A country as diverse as Canada, Brazil was originally colonized by Portugal, but due to immigration over the last five centuries, Brazilian cuisine is largely influenced by Portuguese, Spanish, Middle Eastern, and Japanese cuisine. Unsurprisingly then, custards, flans, and mousses are Brazilian dessert staples. But at Pampa, Chef Joao creates his menu around nostalgia and authenticity. Because each region in Brazil has different culinary traditions, we focus on family traditions, which also adds a personal touch to Pampa’s menu. When Joao looks back upon his childhood, oranges (both aroma and flavour) predominate: orange tarts, orange custards, orange jams. As a young boy at his grandmother’s, Joao ate orange custard in a wine sauce and those memories and connections to home inform the dessert menus he creates. Each new dessert menu features fresh ingredients inspired by Brazil – think chocolate, passion fruit, mango, Acai, meringues, pecans, papaya, coconut, tapioca, and cinnamon.
Continually testing, testing, testing, Joao builds upon traditional and family recipes, always working to improve and to tailor Pampa’s desserts to the Canadian palate. For example, in Brazil, they love sugar like they love the sun, so desserts tend to be quite sweet – too sweet for most Canadians. To accommodate our guests’ preferences, we adjust sweetness and work to bring out the best flavours in each dish. As Joao develops and experiments with new dessert menus, he begins with research. For traditional dishes, he googles, reads Brazilian cookbooks, and talks to family and friends to tweak and create a recipe that’s traditionally inspired but uniquely Pampa. Needless to say, our Pampa family enjoys all the sampling and feedback as Joao plays with ingredients to perfect his dessert menu. Our new dessert menu features light and refreshing dishes to cleanse your palate and perfectly complement our Brazilian barbecue: chocolate mousse, manjar de coco, papaya and cassis liqueur, passion fruit mousse, sagu, and Pampa cake.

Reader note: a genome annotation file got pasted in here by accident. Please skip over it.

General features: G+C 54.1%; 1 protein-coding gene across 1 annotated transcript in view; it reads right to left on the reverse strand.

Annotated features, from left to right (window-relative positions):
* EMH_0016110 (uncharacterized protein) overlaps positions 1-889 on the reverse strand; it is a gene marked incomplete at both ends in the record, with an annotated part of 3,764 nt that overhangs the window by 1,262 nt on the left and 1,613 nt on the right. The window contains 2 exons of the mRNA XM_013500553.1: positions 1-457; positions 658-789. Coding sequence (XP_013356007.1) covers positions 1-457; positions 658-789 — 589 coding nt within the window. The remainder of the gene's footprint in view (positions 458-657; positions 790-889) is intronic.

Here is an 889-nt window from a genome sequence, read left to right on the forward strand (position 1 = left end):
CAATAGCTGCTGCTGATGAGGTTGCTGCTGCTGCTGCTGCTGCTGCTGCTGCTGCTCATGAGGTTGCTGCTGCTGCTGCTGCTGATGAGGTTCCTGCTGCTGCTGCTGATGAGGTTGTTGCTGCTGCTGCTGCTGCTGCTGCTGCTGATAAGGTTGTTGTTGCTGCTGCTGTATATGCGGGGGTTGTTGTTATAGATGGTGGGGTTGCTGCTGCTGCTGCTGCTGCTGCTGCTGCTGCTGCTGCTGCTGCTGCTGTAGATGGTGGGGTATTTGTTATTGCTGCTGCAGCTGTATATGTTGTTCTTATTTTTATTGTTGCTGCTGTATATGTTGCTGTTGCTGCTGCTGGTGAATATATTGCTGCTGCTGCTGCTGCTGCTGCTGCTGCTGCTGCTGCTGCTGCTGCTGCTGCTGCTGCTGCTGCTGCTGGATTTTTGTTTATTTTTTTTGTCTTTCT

Our chocolate mousse beautifully blends Belgian, Portuguese, and Brazilian ingredients beginning with the unparalleled Callebaut chocolate that forms the heart of this delectable mousse. The rich chocolate mousse sits atop a thin slice of pão de ló cake, an historical Portuguese sponge cake from the 15th Century, and it all rests in a orange and star anise reduction which unites the dish with Asian influences.
The Manjar de Coco is based on a traditional, Brazilian summer pudding made from milk and coconut meat; this custard is light and refreshing and topped with a stewed mango sauce to give it more dimension and enhance its tropical flavour. In Brazil, locals eat papaya fresh with yogurt or honey as a breakfast or they make the classic, cream dessert, Papaya & Cassis Liqueur. Another light dessert, this dish blends papaya with vanilla bean ice cream and Crème de Cassis liqueur (a sweet, dark red, blackcurrant liqueur). A Brazilian dessert made of tapioca pearls, Sagu is made by cooking the pearls in red wine and spices and serving with a creamy custard. In this dessert, the pearls become slightly chewy because the pearls absorb the wine. Served chilled, this dessert’s wine and spices are similar to a deliciously textured, cool, mulled wine. Last is our Pampa cake which beautifully layers chocolate and passion fruit mousses and then envelopes them in a velvety, chocolate ganache.